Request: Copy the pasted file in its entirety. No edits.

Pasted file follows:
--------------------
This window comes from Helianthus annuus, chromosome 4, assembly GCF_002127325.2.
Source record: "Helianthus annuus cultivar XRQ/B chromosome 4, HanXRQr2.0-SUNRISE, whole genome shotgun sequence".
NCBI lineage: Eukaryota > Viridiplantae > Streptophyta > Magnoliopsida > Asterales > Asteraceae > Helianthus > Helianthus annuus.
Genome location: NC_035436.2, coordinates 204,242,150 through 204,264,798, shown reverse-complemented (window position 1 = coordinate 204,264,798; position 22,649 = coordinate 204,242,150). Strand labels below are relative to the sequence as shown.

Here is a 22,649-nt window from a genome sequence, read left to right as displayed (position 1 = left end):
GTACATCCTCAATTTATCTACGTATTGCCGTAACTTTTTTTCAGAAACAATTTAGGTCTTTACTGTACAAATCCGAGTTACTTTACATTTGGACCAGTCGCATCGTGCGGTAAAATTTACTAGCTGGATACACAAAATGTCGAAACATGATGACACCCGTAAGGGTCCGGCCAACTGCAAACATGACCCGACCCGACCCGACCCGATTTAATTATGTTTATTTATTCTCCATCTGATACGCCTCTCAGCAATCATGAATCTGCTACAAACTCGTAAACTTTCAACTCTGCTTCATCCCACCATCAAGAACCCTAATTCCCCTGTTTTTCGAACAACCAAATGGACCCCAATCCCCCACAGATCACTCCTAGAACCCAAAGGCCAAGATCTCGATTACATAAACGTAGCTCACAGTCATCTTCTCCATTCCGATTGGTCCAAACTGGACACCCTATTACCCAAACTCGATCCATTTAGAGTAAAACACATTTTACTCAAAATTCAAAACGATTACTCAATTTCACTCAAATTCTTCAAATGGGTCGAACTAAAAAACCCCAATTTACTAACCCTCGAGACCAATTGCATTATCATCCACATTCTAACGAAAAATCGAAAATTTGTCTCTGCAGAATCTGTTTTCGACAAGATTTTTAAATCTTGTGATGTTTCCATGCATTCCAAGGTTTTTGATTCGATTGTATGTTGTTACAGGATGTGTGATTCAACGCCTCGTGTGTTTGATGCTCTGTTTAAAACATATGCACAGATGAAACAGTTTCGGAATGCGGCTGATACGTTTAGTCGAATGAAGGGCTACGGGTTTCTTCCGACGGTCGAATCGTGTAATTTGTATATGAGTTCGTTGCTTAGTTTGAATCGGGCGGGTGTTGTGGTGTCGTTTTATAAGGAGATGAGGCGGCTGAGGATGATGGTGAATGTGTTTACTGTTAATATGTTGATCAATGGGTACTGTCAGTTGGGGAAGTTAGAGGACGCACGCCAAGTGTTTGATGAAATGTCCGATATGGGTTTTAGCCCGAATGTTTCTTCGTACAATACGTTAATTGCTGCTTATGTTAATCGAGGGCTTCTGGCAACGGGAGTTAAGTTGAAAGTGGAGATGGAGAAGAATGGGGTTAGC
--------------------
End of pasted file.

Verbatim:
This window comes from Helianthus annuus, chromosome 4, assembly GCF_002127325.2.
Source record: "Helianthus annuus cultivar XRQ/B chromosome 4, HanXRQr2.0-SUNRISE, whole genome shotgun sequence".
NCBI lineage: Eukaryota > Viridiplantae > Streptophyta > Magnoliopsida > Asterales > Asteraceae > Helianthus > Helianthus annuus.
Genome location: NC_035436.2, coordinates 204,242,150 through 204,264,798, shown reverse-complemented (window position 1 = coordinate 204,264,798; position 22,649 = coordinate 204,242,150). Strand labels below are relative to the sequence as shown.

Here is a 22,649-nt window from a genome sequence, read left to right as displayed (position 1 = left end):
GTACATCCTCAATTTATCTACGTATTGCCGTAACTTTTTTTCAGAAACAATTTAGGTCTTTACTGTACAAATCCGAGTTACTTTACATTTGGACCAGTCGCATCGTGCGGTAAAATTTACTAGCTGGATACACAAAATGTCGAAACATGATGACACCCGTAAGGGTCCGGCCAACTGCAAACATGACCCGACCCGACCCGACCCGATTTAATTATGTTTATTTATTCTCCATCTGATACGCCTCTCAGCAATCATGAATCTGCTACAAACTCGTAAACTTTCAACTCTGCTTCATCCCACCATCAAGAACCCTAATTCCCCTGTTTTTCGAACAACCAAATGGACCCCAATCCCCCACAGATCACTCCTAGAACCCAAAGGCCAAGATCTCGATTACATAAACGTAGCTCACAGTCATCTTCTCCATTCCGATTGGTCCAAACTGGACACCCTATTACCCAAACTCGATCCATTTAGAGTAAAACACATTTTACTCAAAATTCAAAACGATTACTCAATTTCACTCAAATTCTTCAAATGGGTCGAACTAAAAAACCCCAATTTACTAACCCTCGAGACCAATTGCATTATCATCCACATTCTAACGAAAAATCGAAAATTTGTCTCTGCAGAATCTGTTTTCGACAAGATTTTTAAATCTTGTGATGTTTCCATGCATTCCAAGGTTTTTGATTCGATTGTATGTTGTTACAGGATGTGTGATTCAACGCCTCGTGTGTTTGATGCTCTGTTTAAAACATATGCACAGATGAAACAGTTTCGGAATGCGGCTGATACGTTTAGTCGAATGAAGGGCTACGGGTTTCTTCCGACGGTCGAATCGTGTAATTTGTATATGAGTTCGTTGCTTAGTTTGAATCGGGCGGGTGTTGTGGTGTCGTTTTATAAGGAGATGAGGCGGCTGAGGATGATGGTGAATGTGTTTACTGTTAATATGTTGATCAATGGGTACTGTCAGTTGGGGAAGTTAGAGGACGCACGCCAAGTGTTTGATGAAATGTCCGATATGGGTTTTAGCCCGAATGTTTCTTCGTACAATACGTTAATTGCTGCTTATGTTAATCGAGGGCTTCTGGCAACGGGAGTTAAGTTGAAAGTGGAGATGGAGAAGAATGGGGTTAGC